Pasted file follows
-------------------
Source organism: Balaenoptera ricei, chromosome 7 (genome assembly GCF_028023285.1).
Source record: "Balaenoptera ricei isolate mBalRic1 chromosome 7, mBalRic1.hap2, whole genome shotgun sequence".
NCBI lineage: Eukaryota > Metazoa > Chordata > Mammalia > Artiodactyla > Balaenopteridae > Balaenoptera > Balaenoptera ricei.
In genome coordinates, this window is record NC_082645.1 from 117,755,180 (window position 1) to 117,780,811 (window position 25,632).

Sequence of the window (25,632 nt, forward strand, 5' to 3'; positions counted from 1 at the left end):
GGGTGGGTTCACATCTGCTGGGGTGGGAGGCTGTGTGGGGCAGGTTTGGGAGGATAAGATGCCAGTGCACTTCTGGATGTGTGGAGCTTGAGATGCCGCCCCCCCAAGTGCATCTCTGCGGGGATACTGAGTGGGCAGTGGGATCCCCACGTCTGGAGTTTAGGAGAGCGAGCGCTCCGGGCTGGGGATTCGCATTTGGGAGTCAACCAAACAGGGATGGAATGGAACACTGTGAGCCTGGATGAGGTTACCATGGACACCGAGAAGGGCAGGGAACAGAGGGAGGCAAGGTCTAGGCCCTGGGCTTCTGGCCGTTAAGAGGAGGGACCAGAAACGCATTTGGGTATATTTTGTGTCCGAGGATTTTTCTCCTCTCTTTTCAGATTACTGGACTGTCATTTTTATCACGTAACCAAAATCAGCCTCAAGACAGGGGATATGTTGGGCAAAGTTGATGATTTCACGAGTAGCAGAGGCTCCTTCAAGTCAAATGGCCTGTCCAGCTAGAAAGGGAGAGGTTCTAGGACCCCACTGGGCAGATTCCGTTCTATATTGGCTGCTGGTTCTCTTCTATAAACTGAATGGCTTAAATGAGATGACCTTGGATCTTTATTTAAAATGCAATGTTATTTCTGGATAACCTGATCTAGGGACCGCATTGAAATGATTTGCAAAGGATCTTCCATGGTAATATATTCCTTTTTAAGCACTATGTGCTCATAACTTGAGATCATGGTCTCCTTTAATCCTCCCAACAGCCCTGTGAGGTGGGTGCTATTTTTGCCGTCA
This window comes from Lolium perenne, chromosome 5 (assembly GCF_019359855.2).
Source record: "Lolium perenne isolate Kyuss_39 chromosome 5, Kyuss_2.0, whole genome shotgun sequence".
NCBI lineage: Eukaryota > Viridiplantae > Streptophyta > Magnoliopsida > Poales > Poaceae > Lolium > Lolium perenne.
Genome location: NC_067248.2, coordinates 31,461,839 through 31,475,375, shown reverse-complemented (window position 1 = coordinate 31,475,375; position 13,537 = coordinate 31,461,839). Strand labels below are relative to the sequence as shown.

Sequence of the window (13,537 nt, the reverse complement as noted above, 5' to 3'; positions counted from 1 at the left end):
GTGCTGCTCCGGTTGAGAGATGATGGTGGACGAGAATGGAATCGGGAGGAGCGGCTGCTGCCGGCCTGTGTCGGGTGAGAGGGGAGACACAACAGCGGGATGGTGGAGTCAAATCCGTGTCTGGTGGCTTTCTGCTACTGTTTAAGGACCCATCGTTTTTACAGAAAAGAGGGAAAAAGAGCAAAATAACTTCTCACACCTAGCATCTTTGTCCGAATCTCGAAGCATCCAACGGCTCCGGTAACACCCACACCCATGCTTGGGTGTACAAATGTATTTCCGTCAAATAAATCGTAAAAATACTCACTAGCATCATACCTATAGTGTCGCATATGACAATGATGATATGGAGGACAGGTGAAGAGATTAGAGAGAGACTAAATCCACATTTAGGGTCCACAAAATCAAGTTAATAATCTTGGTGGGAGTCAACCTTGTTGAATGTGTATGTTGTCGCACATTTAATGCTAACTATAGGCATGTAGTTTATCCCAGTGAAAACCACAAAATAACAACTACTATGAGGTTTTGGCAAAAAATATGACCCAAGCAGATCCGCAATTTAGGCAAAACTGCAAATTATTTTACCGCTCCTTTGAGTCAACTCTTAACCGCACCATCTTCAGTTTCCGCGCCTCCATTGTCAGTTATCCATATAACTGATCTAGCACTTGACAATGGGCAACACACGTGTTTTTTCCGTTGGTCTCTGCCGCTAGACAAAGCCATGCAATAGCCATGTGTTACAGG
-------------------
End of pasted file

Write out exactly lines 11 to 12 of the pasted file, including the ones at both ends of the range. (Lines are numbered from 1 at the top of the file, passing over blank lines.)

Sequence of the window (13,537 nt, the reverse complement as noted above, 5' to 3'; positions counted from 1 at the left end):
GTGCTGCTCCGGTTGAGAGATGATGGTGGACGAGAATGGAATCGGGAGGAGCGGCTGCTGCCGGCCTGTGTCGGGTGAGAGGGGAGACACAACAGCGGGATGGTGGAGTCAAATCCGTGTCTGGTGGCTTTCTGCTACTGTTTAAGGACCCATCGTTTTTACAGAAAAGAGGGAAAAAGAGCAAAATAACTTCTCACACCTAGCATCTTTGTCCGAATCTCGAAGCATCCAACGGCTCCGGTAACACCCACACCCATGCTTGGGTGTACAAATGTATTTCCGTCAAATAAATCGTAAAAATACTCACTAGCATCATACCTATAGTGTCGCATATGACAATGATGATATGGAGGACAGGTGAAGAGATTAGAGAGAGACTAAATCCACATTTAGGGTCCACAAAATCAAGTTAATAATCTTGGTGGGAGTCAACCTTGTTGAATGTGTATGTTGTCGCACATTTAATGCTAACTATAGGCATGTAGTTTATCCCAGTGAAAACCACAAAATAACAACTACTATGAGGTTTTGGCAAAAAATATGACCCAAGCAGATCCGCAATTTAGGCAAAACTGCAAATTATTTTACCGCTCCTTTGAGTCAACTCTTAACCGCACCATCTTCAGTTTCCGCGCCTCCATTGTCAGTTATCCATATAACTGATCTAGCACTTGACAATGGGCAACACACGTGTTTTTTCCGTTGGTCTCTGCCGCTAGACAAAGCCATGCAATAGCCATGTGTTACAGG